We were treated to brilliant sunshine on our first full day in Gisborne. However, my illness and general well being meant I had to take it very easy each morning, so there was no rushing out the door to get to an activity - rather a slow and leisurely pottering around that might eventually mean we got out the door near lunchtime. The boys and I got stuck into a game of Phase 10 (from the makers of Uno) whilst Mark went out and got some shopping. Then it was coffees and hot cross buns before we decided to make our way down to Waikanae Beach for a picnic lunch.

The boys set up their cricket set and had a happy couple of hours playing although the wind had definitely gotten up by this point. After walking the promenade and spotting both the monument to Captain Cook and Young Nick we then drove up Kaiti Hill to take in the views of the whole town and local area.

I had some appreciation for the importance of Gisborne in NZ’s history - I knew that Captain Cook had landed here first but it was wonderful to read and take in more of the history - the fact that Young Nick’s Head (the white cliffs clearly visible across the bay from Gisborne) was the first sighting of land made by Nicholas Young in 1769, a young lad on board the Endeavour. Also interesting was that Poverty Bay was so named by Cook after his first landing and communications with the Maoris did not go well resulting in him leaving without being able to trade for any provisions and the name has stuck despite the fertile region being anything but poor. It was fascinating to see how far Cook travelled in his three journeys around the world, and the impact he had on the understanding of the world in those days, sailing through and charting largely unknown areas of the globe. After his first mishap, he also landed at Anaura Bay and Tolaga Bay further north of Gisborne with more success. As well as being the first to circumnavigate NZ, he largely mapped out the whole of the country with relatively minor errors. He returned to NZ on both his subsequent expeditions before being killed in an incident with Hawaiian islanders in 1779. Amazing to think the impact this short 10 years had on world history.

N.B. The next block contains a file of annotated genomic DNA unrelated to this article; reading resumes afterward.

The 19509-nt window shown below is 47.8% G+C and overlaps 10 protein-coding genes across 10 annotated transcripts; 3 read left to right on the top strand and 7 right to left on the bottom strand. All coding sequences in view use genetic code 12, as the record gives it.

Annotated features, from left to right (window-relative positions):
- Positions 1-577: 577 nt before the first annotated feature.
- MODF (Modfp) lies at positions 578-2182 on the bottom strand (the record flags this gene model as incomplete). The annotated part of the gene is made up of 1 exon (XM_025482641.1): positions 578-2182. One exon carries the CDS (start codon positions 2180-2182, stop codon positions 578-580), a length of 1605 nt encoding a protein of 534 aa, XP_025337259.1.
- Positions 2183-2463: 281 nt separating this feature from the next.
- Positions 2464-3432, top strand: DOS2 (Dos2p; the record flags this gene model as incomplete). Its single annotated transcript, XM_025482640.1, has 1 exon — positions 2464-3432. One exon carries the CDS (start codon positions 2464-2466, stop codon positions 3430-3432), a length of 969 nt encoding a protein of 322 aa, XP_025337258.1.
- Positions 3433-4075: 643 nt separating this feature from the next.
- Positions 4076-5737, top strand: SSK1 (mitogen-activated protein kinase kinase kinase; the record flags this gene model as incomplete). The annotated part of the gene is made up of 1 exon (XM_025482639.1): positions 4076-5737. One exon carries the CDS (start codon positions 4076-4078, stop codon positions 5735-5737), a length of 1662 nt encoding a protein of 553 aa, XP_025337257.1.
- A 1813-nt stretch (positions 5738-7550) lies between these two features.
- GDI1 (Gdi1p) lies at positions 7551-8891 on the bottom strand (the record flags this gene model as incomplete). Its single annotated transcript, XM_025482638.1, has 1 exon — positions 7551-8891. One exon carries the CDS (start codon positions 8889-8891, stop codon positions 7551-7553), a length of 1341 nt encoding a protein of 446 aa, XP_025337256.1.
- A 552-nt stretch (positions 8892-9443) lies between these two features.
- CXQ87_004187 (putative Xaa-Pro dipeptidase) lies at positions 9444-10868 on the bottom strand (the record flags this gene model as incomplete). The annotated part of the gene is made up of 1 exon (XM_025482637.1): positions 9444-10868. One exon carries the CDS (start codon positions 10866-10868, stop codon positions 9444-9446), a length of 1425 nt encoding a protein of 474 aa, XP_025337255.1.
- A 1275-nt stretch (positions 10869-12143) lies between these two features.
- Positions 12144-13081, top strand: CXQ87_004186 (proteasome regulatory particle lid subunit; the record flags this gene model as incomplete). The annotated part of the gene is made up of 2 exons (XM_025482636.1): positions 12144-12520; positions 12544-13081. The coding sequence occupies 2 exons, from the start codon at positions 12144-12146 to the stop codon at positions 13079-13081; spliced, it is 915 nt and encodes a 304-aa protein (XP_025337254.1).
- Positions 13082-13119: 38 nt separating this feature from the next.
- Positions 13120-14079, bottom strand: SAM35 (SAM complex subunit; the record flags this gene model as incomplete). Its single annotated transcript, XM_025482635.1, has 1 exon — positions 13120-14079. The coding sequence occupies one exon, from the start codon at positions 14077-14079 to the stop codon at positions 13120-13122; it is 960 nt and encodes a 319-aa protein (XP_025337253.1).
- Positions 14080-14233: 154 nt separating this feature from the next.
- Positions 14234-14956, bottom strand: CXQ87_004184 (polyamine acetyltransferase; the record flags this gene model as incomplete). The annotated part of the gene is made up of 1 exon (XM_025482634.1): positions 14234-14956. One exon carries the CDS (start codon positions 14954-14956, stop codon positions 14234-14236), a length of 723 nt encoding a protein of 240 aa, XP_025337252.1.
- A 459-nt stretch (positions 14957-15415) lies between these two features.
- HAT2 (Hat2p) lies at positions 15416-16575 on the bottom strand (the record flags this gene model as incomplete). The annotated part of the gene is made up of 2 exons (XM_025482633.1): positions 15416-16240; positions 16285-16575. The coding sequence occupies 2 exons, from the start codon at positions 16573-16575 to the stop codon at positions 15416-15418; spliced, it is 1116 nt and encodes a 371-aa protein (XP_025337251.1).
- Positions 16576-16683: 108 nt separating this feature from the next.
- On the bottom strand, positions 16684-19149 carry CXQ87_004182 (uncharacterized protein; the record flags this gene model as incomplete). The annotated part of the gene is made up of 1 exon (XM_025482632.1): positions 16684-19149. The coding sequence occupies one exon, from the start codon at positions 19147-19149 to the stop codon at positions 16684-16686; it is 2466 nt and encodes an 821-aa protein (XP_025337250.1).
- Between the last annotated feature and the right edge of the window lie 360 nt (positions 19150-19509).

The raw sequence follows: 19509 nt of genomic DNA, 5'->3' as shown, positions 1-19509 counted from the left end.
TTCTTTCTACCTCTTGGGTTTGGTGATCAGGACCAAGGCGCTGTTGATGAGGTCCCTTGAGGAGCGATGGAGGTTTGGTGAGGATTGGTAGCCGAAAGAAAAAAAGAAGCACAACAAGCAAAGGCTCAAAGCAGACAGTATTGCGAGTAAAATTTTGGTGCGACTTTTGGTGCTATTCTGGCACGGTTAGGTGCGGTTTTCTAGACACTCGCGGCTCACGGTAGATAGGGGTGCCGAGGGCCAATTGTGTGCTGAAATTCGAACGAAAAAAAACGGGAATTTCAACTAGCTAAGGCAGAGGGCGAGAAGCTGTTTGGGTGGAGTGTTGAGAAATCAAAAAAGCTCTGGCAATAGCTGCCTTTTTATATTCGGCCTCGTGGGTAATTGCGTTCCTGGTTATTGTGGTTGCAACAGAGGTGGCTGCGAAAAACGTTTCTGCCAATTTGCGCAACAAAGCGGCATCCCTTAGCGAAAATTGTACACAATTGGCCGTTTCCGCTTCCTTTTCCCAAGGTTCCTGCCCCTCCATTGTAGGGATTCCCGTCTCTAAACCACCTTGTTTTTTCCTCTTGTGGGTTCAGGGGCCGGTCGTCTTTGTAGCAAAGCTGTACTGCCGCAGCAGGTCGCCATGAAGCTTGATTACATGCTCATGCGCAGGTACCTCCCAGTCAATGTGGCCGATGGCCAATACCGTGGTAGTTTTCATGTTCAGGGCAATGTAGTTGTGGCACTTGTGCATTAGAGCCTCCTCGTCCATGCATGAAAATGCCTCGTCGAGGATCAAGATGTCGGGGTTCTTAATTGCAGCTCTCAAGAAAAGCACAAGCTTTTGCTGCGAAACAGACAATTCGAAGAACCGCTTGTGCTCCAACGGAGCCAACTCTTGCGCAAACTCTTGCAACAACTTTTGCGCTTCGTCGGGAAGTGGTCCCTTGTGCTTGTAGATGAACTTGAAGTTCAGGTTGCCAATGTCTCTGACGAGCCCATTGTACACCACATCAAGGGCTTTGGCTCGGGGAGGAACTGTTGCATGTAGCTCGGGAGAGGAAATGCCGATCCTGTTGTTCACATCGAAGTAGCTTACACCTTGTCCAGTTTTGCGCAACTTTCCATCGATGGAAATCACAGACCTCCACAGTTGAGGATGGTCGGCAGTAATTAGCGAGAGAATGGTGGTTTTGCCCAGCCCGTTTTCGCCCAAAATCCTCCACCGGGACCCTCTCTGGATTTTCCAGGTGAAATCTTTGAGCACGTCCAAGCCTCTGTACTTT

After taking a photo with another state of Cook up on Kaiti Hill we headed out to Wainui Beach, which despite being a surf beach was remarkably less windy and warmer than the main town beach had been. Mark and Noah got good use out of their body boards while Mylo made a new friend and enjoyed running and splashing in the waves for a good hour.

The waves were just right for catching some great waves - I love some of these action shots I got of Noah weaving in and out of the waves.

Gosh it's a lovely beach and we could have spent much longer there, either that or come again if we'd had more time!

It's hard to believe looking back now that it was so lovely and warm when the country then had its first widespread snowfall just two weeks later.

We had such a lovely day out there that I can guarantee it won't be the last time we visit Gisborne's glorious beaches!